The accessory gene regulator quorum sensing system
The accessory gene regulator quorum sensing system.

To improve their ability to cause this variety of human disease and to occupy numerous niches within the host, staphylococci have developed quorum-sensing systems that enable cell-to-cell communication and regulation of numerous colonization and virulence factors. (Raad, 1182-87) The staphylococcal accessory gene regulator quorum sensing system decreases the expression of several cell surface proteins and increases the expression of many secreted virulence factors in the transition from late exponential growth to stationary phase in vitro (Novick, 1429-49).

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Expression was found to contribute to staphylococcal pathogenesis in several infection models, including murine subcutaneous abscesses (Bunce, 2636-40) and arthritis (Abdelinour, 3879-85), as well as rabbit endocarditic (Cheung, 1815-22). Expression of it also appears to be involved in the invasion and apoptosis of epithelial cells (Wesson, 5238-43). Interestingly, different groups, as defined by their production and recognition of distinct secreted signals, are associated predominantly with certain diseases (Novick, 1429-49). The reasons for this association between group and infection type are not yet clear, but a better understanding of this phenomenon may contribute to our understanding of the epidemiology of staphylococcal diseases. (Gocz, 1367-78)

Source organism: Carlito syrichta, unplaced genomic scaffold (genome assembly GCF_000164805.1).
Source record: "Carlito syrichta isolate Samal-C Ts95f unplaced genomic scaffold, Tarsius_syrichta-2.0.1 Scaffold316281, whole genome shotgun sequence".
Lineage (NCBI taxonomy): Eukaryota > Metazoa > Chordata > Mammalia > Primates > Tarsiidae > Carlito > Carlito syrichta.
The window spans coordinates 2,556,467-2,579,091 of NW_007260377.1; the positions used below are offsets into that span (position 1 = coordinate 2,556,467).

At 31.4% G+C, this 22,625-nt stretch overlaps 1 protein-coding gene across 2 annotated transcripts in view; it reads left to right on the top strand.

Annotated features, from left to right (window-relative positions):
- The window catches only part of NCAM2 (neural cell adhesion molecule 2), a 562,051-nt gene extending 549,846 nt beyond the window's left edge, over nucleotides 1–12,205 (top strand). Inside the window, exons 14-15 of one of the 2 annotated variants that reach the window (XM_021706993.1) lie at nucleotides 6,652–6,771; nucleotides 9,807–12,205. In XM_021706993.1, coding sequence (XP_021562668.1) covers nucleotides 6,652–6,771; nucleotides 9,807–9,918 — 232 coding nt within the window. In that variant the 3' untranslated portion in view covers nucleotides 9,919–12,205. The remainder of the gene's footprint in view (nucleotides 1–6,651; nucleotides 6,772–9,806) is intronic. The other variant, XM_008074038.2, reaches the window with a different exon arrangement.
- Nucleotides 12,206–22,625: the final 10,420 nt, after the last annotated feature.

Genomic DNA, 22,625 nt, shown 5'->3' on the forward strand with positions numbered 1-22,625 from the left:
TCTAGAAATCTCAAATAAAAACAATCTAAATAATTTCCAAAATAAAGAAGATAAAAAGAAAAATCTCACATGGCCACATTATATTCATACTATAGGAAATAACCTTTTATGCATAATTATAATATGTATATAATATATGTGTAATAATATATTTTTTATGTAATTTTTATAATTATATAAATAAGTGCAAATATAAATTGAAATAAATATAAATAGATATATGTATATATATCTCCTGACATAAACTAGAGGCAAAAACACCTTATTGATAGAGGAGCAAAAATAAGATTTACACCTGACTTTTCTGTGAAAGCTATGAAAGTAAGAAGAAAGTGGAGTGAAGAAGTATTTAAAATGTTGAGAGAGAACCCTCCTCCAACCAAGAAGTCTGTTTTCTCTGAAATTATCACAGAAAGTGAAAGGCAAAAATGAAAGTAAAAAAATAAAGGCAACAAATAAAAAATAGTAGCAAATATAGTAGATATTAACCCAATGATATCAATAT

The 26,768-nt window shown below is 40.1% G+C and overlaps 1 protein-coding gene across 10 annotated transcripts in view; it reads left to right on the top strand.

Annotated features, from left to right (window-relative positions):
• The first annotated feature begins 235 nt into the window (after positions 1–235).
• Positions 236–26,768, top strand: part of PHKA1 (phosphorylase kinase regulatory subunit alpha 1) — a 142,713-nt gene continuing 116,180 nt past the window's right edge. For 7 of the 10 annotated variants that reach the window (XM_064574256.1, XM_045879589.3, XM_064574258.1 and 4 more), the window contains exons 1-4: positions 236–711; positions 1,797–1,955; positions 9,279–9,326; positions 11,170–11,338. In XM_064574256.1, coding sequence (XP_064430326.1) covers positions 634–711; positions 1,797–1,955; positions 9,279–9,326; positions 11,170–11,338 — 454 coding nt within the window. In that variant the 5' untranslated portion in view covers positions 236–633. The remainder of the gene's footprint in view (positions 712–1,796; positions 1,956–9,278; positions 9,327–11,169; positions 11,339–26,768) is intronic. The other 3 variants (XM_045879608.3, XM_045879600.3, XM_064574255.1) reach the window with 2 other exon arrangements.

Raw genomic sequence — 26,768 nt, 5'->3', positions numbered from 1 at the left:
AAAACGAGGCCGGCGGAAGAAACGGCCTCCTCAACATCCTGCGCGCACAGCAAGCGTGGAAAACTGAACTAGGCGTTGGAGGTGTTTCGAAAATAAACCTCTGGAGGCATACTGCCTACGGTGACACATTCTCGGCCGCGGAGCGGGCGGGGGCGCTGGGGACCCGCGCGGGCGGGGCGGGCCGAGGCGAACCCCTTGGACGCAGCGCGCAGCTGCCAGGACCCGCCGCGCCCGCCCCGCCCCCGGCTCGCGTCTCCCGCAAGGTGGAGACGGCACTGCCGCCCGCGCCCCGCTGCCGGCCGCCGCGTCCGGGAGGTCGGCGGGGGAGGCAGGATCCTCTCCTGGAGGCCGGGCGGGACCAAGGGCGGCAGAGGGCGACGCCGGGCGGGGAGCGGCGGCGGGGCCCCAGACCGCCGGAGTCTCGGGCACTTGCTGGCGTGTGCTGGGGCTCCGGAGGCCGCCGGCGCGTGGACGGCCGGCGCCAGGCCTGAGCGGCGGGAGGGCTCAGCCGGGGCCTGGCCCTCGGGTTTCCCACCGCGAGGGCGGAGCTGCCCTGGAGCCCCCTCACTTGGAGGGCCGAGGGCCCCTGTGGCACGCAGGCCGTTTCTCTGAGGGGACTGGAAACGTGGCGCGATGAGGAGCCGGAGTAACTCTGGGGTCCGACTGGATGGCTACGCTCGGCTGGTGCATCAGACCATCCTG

Two primary transcripts, RNAII and RNAIII, are generated by the agr locus and originate from the P2 and promoters, respectively. The P2 operon encodes four proteins that generate the (sensing mechanism. AgrB is a transmembrane protein that appears to be involved m (a) processing of the agrD product into an octapeptide; (b) secretion ofthe autoinducing peptide (AIP) signal; and (c) modification of the AIP by the formation of a cyclic chiolactone bond between an internal cysteine and the carboxyl terminus AgrA and AgrC form a two-component regulatory system which the cransmembrane component, AgrC (histidine kinase), binds the extracellular AIP and in turn modulates the activity of AgrA, the response regulator.

Through an as-yet-undefined mechanism, AgrA activity then leads to greatly increased P2 and P3 transcription in the Iate-Iog phase of growth, when the concentration of the signai in the medium is high. Sequence variation in aB, aD. and agrC has led to the identification of at least four S. aureus agr specificity groups in whicb AIP produced by one group inhibits a^ expression in ocher groups (Novick, 1429-49). Increased transcription of the P3 operon results in dramatically increased levels of intracellular RNAIII. RNAIII encodes the toxin 6-hemolysin (via hid) buc, more importantly, increases the transcription (and in some cases, translation) of several secreted virulence factors, including TSS toxin-1 and other hemolysins.